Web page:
Sermons

Summary: Part 3 in a 14-part series of studies I call “The Christian Character” as described by Jesus to a crowd of people on a Galilean hillside as he delivered what is more familiarly known as the “Sermon on the Mount.” In this part we examine the beatitude, “Blessed are those who mourn.”

Sermon on the Mount

The Christian Character

Matthew 5:3 - 7:27

(Cf. Luke 6:20-49)

Part 3 - Beatitudes – those who mourn

This is Part 3 in a 14-part series of studies I call “The Christian Character” as described by Jesus to a crowd of people on a Galilean hillside as he delivered what is more familiarly known as the “Sermon on the Mount.” In this part we examine the beatitude, “Blessed are those who mourn.”

The 14 parts are as follows:

Part 1 – Introduction

Part 2 – Beatitudes – the poor in spirit

Part 3 - Beatitudes – those who mourn

Part 4 - Beatitudes – the meek, and those who hunger and thirst

Part 5 - Beatitudes – the merciful and the pure in heart

Part 6 - Beatitudes – peacemakers

Part 7 - Beatitudes – the persecuted and insulted

Part 8 - Salt of the earth and light of the world

Part 9 - Righteousness exceeding that of the scribes and Pharisees; divorce, oaths

Part 10 - Eye for eye, loving neighbor and hating enemy, being perfect

Part 11 - Three things to do, not to be seen by men and a model prayer

Part 12 - Laying up treasures, eye is the lamp of the body, serving two masters

Part 13 - Do not judge, do not give what is holy to dogs and pigs

Part 14 - Ask, seek, and knock; the narrow gate; false prophets; building on the rock

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Part 3 - Beatitudes – those who mourn

Review

Last Sunday we examined the first of the beatitudes - “Blessed are the poor in spirit for theirs is the kingdom of heaven.” We found that the words in the original language translated “poor” and “spirit” literally mean a beggar in a spiritual sense - One who is entirely dependent on the charity of another to sustain spiritual life.

We are beggars.

However much or little we have of this world’s goods, without Christ, we are poverty-stricken paupers before God, for there is no one who isn’t spiritually dependent on the charity of Christ. No one. We accept charity, or we die. The beatitude appears to ascribe blessedness with those who, realizing their wretchedness, accept the life-sustaining flow of Christ’s charity.

Such are blessed, because “theirs is the kingdom of heaven.”

We spent considerable time on this beatitude because it connects the blessed ones to the kingdom. What did Jesus mean by that clause?

The word “kingdom” occurs 10 times from Matthew 4:23 to the end of the sermon in chapter 7. We’re spending considerable time on it in the expectation that a robust understanding of what the scriptures mean when they express things in kingdom terms.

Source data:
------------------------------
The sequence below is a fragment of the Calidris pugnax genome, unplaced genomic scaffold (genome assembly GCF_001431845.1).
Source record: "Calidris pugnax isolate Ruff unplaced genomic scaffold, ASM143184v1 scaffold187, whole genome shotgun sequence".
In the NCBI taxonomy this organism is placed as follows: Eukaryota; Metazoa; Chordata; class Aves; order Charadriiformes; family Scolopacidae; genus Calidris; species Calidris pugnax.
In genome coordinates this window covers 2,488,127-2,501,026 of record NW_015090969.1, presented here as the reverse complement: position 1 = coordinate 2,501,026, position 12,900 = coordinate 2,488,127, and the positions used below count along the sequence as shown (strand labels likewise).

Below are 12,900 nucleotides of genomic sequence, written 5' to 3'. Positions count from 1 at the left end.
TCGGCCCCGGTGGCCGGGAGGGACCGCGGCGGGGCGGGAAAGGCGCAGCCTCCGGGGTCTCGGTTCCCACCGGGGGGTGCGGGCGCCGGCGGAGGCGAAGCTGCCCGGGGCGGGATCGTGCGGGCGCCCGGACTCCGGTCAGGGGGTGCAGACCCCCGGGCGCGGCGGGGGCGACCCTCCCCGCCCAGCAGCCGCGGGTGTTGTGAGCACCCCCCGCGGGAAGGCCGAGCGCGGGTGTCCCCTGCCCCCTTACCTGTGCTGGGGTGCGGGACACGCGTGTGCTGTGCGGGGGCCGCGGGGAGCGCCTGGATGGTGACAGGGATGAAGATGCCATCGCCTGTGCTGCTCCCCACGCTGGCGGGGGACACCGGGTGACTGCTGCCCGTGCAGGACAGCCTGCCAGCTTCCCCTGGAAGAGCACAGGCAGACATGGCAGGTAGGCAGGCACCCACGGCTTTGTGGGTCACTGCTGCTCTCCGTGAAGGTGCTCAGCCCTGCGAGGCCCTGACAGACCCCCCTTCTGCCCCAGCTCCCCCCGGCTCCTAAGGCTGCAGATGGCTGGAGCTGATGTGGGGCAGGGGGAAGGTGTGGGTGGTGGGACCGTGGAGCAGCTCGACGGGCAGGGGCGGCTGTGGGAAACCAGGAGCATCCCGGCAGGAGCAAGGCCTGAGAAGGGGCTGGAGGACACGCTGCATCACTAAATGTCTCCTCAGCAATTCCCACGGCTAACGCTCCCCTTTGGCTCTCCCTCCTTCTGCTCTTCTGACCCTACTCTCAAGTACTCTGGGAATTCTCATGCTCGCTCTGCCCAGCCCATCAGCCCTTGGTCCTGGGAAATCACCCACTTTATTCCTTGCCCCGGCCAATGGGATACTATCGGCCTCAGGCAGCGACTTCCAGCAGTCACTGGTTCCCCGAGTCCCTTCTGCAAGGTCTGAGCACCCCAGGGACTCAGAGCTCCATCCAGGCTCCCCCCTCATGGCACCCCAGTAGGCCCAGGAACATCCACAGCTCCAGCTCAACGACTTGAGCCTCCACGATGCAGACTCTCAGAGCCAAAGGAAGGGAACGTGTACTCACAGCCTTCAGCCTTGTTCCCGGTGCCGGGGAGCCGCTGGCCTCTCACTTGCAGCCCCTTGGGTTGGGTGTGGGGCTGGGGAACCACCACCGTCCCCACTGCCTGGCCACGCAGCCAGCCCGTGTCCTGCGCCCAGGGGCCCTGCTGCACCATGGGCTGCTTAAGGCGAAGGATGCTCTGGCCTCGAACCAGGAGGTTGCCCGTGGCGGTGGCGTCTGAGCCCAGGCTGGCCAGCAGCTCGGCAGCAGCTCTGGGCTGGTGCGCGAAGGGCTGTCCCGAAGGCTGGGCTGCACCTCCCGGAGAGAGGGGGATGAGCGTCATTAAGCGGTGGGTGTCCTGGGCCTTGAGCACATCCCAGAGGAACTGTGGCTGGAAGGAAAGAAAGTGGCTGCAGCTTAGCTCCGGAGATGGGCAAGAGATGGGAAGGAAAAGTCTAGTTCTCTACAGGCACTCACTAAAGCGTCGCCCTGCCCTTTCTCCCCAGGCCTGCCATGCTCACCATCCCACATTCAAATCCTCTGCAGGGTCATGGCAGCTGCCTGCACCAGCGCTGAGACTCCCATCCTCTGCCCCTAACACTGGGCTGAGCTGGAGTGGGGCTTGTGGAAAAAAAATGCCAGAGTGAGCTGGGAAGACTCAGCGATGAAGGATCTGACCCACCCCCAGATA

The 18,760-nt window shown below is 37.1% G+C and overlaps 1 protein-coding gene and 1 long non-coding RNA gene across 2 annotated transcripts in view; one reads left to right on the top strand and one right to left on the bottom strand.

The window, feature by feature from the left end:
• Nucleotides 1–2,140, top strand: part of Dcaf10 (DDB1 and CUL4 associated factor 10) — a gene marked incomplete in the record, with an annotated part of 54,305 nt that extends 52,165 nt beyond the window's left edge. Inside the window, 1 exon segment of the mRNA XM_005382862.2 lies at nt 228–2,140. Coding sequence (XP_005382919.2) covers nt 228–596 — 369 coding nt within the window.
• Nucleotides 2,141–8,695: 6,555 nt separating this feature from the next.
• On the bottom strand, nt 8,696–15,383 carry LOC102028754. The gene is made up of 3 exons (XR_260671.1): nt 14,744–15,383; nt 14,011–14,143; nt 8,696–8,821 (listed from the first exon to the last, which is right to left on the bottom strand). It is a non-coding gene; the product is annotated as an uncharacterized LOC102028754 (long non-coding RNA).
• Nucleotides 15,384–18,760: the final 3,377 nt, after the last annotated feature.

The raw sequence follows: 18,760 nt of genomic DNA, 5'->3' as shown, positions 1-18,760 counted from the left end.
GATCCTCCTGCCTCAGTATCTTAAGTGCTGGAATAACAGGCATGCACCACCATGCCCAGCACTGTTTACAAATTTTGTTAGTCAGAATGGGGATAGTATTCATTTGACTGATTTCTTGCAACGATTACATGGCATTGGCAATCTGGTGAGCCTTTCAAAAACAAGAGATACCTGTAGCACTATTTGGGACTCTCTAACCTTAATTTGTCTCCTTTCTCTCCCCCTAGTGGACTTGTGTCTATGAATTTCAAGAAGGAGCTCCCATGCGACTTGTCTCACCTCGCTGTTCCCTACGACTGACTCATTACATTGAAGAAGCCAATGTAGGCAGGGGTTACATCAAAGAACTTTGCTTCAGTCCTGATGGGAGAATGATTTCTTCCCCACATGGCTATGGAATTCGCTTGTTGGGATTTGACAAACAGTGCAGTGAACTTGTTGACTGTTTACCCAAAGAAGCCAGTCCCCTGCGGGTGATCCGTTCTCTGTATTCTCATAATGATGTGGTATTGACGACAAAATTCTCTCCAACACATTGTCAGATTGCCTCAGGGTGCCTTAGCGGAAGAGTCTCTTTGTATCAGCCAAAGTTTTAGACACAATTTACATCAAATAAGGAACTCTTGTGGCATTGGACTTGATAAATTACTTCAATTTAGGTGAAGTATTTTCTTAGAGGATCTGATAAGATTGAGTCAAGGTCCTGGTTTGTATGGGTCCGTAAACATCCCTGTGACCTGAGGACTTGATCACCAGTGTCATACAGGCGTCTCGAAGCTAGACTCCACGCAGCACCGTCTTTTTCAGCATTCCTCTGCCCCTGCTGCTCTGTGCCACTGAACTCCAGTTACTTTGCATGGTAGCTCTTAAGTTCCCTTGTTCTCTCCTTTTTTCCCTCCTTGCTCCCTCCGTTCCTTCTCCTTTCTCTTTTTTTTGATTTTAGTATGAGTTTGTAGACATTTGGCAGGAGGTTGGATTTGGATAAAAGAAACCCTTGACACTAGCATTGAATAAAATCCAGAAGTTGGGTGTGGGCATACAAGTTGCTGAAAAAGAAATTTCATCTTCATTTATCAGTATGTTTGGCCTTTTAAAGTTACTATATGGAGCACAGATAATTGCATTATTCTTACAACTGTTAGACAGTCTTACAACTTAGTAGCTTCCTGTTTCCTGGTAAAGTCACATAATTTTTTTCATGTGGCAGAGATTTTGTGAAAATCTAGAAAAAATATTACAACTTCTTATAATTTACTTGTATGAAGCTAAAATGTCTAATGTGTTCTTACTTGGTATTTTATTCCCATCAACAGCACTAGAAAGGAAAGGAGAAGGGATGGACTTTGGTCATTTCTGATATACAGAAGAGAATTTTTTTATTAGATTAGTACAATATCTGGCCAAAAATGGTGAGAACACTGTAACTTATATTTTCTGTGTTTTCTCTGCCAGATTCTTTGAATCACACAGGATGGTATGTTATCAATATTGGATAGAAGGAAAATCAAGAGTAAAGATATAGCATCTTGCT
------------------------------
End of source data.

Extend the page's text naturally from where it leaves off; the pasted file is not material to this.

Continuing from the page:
We read some passages of scripture about the historical / chronological scope of the kingdom.

First, the case for the proposition that the church is the kingdom:

Daniel 7:13-14 ESV “I saw in the night visions, and behold, with the clouds of heaven there came one like a son of man, and he came to the Ancient of Days and was presented before him. And to him was given dominion and glory and a kingdom, that all peoples, nations, and languages should serve him; his dominion [i.e., the son of man’s] is an everlasting dominion, which shall not pass away, and his kingdom one that shall not be destroyed.

Unlike earthly kingdoms, Daniel foresaw an eternal kingdom.

At Caesarea Philippi:

Matthew 16:18-19 –And I also say to you that you are Peter, and on this rock I will build My church, and the gates of Hades shall not prevail against it. And I will give you the keys of the kingdom of heaven, and whatever you bind on earth will be bound in heaven, and whatever you loose on earth will be loosed in heaven.

Here, “church” and “kingdom” are used as sympathetic, if not synonymous terms.

Later in this sermon (Matt 6:10) and on another occasion in Luke 11, Jesus taught the disciples to pray, “your kingdom come,” for the coming of the father’s kingdom.

That would happen in their lifetime:

Mark 9:1 Some standing here who will not taste of death till they have seen the kingdom of God come with power.

Wait in Jerusalem for power:

Luke 24:49 wait in Jerusalem till you are endued with power from on high (it would happen in Jerusalem and would be within a time one could wait for–very soon)

In answer to a question from the disciples about whether Jesus, having been resurrected, would now restore the kingdom to Israel, He answered:

Acts 1:8 - …you will receive power when the Holy Spirit comes on you; and you will be my witnesses in Jerusalem, and in all Judea and Samaria, and to the ends of the earth."

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